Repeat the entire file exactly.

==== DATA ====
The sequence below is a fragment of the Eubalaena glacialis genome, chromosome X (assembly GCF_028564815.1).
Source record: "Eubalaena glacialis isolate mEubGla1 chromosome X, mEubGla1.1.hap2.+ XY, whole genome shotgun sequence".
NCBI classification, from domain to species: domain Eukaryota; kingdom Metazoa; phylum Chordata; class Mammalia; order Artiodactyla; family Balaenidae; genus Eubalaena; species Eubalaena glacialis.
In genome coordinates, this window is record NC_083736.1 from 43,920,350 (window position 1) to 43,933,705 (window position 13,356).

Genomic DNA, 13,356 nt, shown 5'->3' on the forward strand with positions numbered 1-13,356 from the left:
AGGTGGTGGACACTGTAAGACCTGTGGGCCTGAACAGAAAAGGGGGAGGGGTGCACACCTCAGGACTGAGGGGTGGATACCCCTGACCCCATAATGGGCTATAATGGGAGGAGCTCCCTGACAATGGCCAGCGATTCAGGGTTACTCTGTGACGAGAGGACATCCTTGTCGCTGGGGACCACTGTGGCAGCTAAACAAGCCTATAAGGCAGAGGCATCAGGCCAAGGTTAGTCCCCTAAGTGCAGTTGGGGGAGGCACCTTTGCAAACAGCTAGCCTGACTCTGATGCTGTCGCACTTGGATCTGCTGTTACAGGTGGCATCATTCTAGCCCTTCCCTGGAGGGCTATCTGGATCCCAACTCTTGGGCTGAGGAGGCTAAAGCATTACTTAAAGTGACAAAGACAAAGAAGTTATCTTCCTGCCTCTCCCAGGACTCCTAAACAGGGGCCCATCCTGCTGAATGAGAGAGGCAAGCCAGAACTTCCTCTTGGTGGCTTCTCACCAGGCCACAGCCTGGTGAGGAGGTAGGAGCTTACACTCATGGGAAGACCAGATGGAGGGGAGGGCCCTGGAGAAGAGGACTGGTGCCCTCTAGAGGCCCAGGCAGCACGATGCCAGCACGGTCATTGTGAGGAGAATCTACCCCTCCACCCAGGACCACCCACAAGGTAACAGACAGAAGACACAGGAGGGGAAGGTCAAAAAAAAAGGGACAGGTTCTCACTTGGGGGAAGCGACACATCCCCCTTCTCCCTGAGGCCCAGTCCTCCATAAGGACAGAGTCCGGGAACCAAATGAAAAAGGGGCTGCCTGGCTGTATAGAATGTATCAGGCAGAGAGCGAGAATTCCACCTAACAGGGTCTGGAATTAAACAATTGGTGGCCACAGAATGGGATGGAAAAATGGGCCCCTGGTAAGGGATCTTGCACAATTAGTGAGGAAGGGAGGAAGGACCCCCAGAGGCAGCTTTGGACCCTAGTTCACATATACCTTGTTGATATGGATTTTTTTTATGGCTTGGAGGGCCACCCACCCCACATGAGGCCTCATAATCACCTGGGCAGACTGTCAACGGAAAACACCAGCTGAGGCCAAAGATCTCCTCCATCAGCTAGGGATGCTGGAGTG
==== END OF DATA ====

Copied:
The sequence below is a fragment of the Eubalaena glacialis genome, chromosome X (assembly GCF_028564815.1).
Source record: "Eubalaena glacialis isolate mEubGla1 chromosome X, mEubGla1.1.hap2.+ XY, whole genome shotgun sequence".
NCBI classification, from domain to species: domain Eukaryota; kingdom Metazoa; phylum Chordata; class Mammalia; order Artiodactyla; family Balaenidae; genus Eubalaena; species Eubalaena glacialis.
In genome coordinates, this window is record NC_083736.1 from 43,920,350 (window position 1) to 43,933,705 (window position 13,356).

Genomic DNA, 13,356 nt, shown 5'->3' on the forward strand with positions numbered 1-13,356 from the left:
AGGTGGTGGACACTGTAAGACCTGTGGGCCTGAACAGAAAAGGGGGAGGGGTGCACACCTCAGGACTGAGGGGTGGATACCCCTGACCCCATAATGGGCTATAATGGGAGGAGCTCCCTGACAATGGCCAGCGATTCAGGGTTACTCTGTGACGAGAGGACATCCTTGTCGCTGGGGACCACTGTGGCAGCTAAACAAGCCTATAAGGCAGAGGCATCAGGCCAAGGTTAGTCCCCTAAGTGCAGTTGGGGGAGGCACCTTTGCAAACAGCTAGCCTGACTCTGATGCTGTCGCACTTGGATCTGCTGTTACAGGTGGCATCATTCTAGCCCTTCCCTGGAGGGCTATCTGGATCCCAACTCTTGGGCTGAGGAGGCTAAAGCATTACTTAAAGTGACAAAGACAAAGAAGTTATCTTCCTGCCTCTCCCAGGACTCCTAAACAGGGGCCCATCCTGCTGAATGAGAGAGGCAAGCCAGAACTTCCTCTTGGTGGCTTCTCACCAGGCCACAGCCTGGTGAGGAGGTAGGAGCTTACACTCATGGGAAGACCAGATGGAGGGGAGGGCCCTGGAGAAGAGGACTGGTGCCCTCTAGAGGCCCAGGCAGCACGATGCCAGCACGGTCATTGTGAGGAGAATCTACCCCTCCACCCAGGACCACCCACAAGGTAACAGACAGAAGACACAGGAGGGGAAGGTCAAAAAAAAAGGGACAGGTTCTCACTTGGGGGAAGCGACACATCCCCCTTCTCCCTGAGGCCCAGTCCTCCATAAGGACAGAGTCCGGGAACCAAATGAAAAAGGGGCTGCCTGGCTGTATAGAATGTATCAGGCAGAGAGCGAGAATTCCACCTAACAGGGTCTGGAATTAAACAATTGGTGGCCACAGAATGGGATGGAAAAATGGGCCCCTGGTAAGGGATCTTGCACAATTAGTGAGGAAGGGAGGAAGGACCCCCAGAGGCAGCTTTGGACCCTAGTTCACATATACCTTGTTGATATGGATTTTTTTTATGGCTTGGAGGGCCACCCACCCCACATGAGGCCTCATAATCACCTGGGCAGACTGTCAACGGAAAACACCAGCTGAGGCCAAAGATCTCCTCCATCAGCTAGGGATGCTGGAGTG